Let's Think About Living

Words & Music by Boudleaux Bryant*
Recorded by Bob Luman, 1960 (#7)*

     D                                    A                  D
In every other song that I've heard lately some fellow gets shot

        D                                    A                  D
And his baby and his best friend both die with him as likely as not

    G                      Em                D
In half of the other songs some Cat's crying   or ready to die

      D                 Bm               A             D
We've lost most of our happy people and I'm wondering why.


                   A                          D
Let's think about living, let's think about loving

                       A               A7
Let's think about the whoopin' and the hoppin' 

         A               A7           D
And the boppin' and the lovie, dovie dovin';

                         D              D7
Let's forget about the whinin' and the cryin'

          D              D7
And the shooting and the dying

         G              G/F#       Em
And the fellow with a switchblade knife --

                   A     A7       G      A7   D
Let's think about living,  let's think about life.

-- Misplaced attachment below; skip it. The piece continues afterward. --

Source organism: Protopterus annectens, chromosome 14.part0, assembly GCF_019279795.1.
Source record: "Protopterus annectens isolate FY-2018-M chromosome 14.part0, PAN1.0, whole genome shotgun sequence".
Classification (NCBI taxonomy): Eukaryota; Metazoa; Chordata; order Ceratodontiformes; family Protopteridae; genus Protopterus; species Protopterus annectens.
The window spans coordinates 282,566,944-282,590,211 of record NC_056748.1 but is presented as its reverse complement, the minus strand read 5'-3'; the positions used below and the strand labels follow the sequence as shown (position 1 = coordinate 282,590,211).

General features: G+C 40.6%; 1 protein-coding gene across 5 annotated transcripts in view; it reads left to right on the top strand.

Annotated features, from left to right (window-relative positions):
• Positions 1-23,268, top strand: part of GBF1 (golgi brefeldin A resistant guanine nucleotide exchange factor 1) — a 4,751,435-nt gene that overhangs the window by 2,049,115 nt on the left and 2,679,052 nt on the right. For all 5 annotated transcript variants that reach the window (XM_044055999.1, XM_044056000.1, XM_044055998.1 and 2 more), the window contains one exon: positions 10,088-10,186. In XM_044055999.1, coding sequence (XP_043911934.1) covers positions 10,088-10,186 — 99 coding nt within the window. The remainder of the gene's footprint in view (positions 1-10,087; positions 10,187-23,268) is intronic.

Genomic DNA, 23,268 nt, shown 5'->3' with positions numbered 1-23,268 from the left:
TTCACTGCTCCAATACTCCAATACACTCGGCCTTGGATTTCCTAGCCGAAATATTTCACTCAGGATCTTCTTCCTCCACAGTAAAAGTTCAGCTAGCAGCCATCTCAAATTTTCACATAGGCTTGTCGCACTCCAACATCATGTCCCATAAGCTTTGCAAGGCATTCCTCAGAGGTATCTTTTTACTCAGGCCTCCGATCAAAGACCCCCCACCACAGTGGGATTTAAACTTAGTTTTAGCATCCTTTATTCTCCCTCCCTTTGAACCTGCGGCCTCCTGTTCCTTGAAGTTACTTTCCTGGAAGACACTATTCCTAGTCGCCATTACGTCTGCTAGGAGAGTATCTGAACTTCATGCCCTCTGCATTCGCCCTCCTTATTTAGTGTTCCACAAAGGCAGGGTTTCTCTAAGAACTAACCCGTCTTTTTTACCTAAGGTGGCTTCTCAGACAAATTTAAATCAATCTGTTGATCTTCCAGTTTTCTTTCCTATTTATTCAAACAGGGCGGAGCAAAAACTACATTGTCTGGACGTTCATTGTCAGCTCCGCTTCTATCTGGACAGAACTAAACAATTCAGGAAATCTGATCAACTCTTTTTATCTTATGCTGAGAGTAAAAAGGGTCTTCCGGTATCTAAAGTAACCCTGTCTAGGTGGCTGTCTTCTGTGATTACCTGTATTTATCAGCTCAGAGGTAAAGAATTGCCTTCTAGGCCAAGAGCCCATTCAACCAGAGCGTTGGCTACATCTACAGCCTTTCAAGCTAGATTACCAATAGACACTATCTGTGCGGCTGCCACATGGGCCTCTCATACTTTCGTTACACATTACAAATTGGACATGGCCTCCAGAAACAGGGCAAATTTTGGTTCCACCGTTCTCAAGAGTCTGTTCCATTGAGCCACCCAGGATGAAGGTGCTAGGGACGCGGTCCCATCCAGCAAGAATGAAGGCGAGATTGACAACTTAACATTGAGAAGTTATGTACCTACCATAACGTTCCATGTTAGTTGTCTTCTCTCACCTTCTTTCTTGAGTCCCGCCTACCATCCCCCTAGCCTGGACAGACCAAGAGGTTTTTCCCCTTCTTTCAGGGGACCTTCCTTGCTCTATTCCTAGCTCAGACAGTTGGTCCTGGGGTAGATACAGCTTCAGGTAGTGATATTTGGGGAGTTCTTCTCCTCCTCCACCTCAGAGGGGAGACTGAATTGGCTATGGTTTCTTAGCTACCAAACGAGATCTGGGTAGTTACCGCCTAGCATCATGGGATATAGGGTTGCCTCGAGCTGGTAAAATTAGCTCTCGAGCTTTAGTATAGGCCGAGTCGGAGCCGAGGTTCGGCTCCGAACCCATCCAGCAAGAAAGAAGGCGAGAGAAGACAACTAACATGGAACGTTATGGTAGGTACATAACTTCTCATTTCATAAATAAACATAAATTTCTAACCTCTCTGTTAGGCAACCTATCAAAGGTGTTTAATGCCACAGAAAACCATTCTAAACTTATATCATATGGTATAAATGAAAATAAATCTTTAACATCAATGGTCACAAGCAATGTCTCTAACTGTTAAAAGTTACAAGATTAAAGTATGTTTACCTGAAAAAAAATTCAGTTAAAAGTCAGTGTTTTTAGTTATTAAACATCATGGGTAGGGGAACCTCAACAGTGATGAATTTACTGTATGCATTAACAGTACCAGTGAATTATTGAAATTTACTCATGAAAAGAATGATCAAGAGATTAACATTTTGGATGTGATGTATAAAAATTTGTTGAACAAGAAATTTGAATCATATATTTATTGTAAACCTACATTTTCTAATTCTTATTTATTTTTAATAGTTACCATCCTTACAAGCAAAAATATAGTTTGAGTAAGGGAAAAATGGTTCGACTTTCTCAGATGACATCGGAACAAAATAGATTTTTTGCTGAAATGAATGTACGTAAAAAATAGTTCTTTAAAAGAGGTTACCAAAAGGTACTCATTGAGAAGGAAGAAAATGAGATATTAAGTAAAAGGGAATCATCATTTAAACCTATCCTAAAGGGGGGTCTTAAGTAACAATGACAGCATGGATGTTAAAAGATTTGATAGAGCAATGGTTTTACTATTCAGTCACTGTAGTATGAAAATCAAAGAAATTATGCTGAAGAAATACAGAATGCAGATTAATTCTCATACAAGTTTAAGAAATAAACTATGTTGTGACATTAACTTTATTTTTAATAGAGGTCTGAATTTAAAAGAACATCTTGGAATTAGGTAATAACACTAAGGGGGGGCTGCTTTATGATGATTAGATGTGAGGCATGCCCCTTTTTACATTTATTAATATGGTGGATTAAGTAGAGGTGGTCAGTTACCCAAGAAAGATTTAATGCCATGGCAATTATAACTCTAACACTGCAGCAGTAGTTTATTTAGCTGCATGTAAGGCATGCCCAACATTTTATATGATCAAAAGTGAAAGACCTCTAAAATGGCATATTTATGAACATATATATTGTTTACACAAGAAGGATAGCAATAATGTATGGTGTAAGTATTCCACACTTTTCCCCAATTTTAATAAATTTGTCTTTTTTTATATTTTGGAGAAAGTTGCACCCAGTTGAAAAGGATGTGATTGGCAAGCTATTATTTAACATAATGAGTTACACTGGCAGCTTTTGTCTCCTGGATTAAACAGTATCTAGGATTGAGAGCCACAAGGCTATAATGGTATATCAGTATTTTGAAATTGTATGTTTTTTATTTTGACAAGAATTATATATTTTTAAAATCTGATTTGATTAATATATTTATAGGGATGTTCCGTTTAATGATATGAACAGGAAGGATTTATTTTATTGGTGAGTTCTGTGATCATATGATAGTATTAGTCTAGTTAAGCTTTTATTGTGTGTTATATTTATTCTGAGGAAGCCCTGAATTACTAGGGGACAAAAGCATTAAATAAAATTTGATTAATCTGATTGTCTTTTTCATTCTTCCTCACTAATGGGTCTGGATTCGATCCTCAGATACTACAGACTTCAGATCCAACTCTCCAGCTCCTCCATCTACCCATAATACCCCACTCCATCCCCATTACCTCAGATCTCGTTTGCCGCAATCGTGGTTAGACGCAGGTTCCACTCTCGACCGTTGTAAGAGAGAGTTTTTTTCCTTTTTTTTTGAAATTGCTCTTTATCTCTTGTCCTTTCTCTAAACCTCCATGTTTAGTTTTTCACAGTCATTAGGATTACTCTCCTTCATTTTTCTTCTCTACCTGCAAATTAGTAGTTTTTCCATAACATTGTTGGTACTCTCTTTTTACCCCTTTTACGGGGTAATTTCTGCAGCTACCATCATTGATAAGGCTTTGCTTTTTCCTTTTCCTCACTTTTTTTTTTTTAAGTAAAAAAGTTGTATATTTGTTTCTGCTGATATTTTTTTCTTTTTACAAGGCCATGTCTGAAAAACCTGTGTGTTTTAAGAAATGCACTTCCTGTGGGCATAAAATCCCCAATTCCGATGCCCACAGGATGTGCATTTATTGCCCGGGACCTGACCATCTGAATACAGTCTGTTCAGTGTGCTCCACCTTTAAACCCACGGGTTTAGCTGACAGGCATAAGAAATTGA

We lost old Marty Robbins down in old El Paso a little while back,
And now Miss Patti Page, or one of them, is a-wearing black.
And Cathy's Clown has Don and Phil where they feel like a-they could die;
If we keep on a-losin' our singers like that, 
I'll be the only one you can buy!

Repeat Refrain:

*If you think you recognize the name of the author, you're probably right: he, along with his wife Felice, wrote a whole string of hits for the Everly Brothers, among others. Luman got this song, at least in part, because the Everly Brothers heard him in in 1959 at concert one night and heard him say from the stage that he was ready to quit and try professional baseball (he'd had a contract offer from the Pittsburgh Pirates, and his musical career had been less than spectacular to date.) The song was a hit, and so were a number of others which followed it. A featured performer for several years on the Grand Ole Opry, Luman suffered a heart attack at age 39, and died of pneumonia at age 41.

The lyric and guitar chord transcriptions on this site are the work of The Guitarguy and are intended for private study, research, or educational purposes only. Individual transcriptions are inspired by and and based upon the recorded versions cited, but are not necessarily exact replications of those recorded versions.